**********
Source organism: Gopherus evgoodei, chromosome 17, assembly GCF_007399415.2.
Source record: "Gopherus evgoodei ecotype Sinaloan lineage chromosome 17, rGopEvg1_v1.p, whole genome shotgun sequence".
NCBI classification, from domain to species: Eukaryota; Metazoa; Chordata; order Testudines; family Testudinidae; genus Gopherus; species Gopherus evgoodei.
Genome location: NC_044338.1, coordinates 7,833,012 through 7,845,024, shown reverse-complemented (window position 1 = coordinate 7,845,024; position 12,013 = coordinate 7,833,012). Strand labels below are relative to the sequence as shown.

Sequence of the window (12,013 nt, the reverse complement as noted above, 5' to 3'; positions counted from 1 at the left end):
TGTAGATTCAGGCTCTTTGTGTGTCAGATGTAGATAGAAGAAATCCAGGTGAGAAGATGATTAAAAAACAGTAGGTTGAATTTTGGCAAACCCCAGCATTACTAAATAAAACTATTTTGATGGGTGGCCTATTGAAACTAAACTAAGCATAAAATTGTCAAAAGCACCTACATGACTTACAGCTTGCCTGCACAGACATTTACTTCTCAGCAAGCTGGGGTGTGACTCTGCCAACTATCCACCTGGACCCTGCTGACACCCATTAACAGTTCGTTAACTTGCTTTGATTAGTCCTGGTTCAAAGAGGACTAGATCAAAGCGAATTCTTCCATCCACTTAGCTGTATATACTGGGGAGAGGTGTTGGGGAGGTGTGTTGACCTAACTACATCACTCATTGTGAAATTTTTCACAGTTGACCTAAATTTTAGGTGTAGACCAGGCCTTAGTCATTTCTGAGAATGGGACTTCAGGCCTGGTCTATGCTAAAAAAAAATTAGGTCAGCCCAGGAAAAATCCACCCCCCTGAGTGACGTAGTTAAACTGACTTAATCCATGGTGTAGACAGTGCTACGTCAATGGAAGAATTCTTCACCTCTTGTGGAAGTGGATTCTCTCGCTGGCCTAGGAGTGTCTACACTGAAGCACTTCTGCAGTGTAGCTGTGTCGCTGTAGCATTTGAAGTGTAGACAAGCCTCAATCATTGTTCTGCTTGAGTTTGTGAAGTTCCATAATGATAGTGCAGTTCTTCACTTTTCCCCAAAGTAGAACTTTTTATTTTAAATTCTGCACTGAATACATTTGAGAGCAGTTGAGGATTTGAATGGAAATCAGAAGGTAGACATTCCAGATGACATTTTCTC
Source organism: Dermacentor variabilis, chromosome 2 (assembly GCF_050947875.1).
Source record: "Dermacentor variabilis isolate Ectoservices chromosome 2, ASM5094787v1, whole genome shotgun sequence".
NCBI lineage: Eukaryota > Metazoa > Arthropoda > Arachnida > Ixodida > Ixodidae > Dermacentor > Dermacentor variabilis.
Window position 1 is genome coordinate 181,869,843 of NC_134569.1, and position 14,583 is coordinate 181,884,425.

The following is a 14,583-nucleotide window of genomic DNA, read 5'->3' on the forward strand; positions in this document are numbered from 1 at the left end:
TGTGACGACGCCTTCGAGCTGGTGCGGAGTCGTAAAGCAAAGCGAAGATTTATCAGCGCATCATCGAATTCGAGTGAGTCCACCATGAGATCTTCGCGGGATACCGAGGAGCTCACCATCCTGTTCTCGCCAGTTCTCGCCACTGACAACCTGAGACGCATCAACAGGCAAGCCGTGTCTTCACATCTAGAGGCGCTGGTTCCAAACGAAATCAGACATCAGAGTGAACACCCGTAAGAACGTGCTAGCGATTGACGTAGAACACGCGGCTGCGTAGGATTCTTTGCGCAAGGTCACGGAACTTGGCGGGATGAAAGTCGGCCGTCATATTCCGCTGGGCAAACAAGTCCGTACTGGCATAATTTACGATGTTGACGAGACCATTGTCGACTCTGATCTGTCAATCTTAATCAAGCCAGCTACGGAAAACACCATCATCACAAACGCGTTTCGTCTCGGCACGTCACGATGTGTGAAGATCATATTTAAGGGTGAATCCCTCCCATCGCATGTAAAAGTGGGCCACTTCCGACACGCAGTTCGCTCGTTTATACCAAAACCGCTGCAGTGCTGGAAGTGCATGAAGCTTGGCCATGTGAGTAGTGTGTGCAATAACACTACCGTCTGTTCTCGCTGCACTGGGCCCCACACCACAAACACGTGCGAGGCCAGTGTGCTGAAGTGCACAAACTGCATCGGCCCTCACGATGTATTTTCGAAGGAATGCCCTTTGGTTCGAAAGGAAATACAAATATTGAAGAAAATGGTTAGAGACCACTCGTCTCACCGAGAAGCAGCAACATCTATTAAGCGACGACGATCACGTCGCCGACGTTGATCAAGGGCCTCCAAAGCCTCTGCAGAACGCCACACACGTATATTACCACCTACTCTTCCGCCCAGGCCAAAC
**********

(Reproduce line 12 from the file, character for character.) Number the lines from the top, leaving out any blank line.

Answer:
TGTGACGACGCCTTCGAGCTGGTGCGGAGTCGTAAAGCAAAGCGAAGATTTATCAGCGCATCATCGAATTCGAGTGAGTCCACCATGAGATCTTCGCGGGATACCGAGGAGCTCACCATCCTGTTCTCGCCAGTTCTCGCCACTGACAACCTGAGACGCATCAACAGGCAAGCCGTGTCTTCACATCTAGAGGCGCTGGTTCCAAACGAAATCAGACATCAGAGTGAACACCCGTAAGAACGTGCTAGCGATTGACGTAGAACACGCGGCTGCGTAGGATTCTTTGCGCAAGGTCACGGAACTTGGCGGGATGAAAGTCGGCCGTCATATTCCGCTGGGCAAACAAGTCCGTACTGGCATAATTTACGATGTTGACGAGACCATTGTCGACTCTGATCTGTCAATCTTAATCAAGCCAGCTACGGAAAACACCATCATCACAAACGCGTTTCGTCTCGGCACGTCACGATGTGTGAAGATCATATTTAAGGGTGAATCCCTCCCATCGCATGTAAAAGTGGGCCACTTCCGACACGCAGTTCGCTCGTTTATACCAAAACCGCTGCAGTGCTGGAAGTGCATGAAGCTTGGCCATGTGAGTAGTGTGTGCAATAACACTACCGTCTGTTCTCGCTGCACTGGGCCCCACACCACAAACACGTGCGAGGCCAGTGTGCTGAAGTGCACAAACTGCATCGGCCCTCACGATGTATTTTCGAAGGAATGCCCTTTGGTTCGAAAGGAAATACAAATATTGAAGAAAATGGTTAGAGACCACTCGTCTCACCGAGAAGCAGCAACATCTATTAAGCGACGACGATCACGTCGCCGACGTTGATCAAGGGCCTCCAAAGCCTCTGCAGAACGCCACACACGTATATTACCACCTACTCTTCCGCCCAGGCCAAAC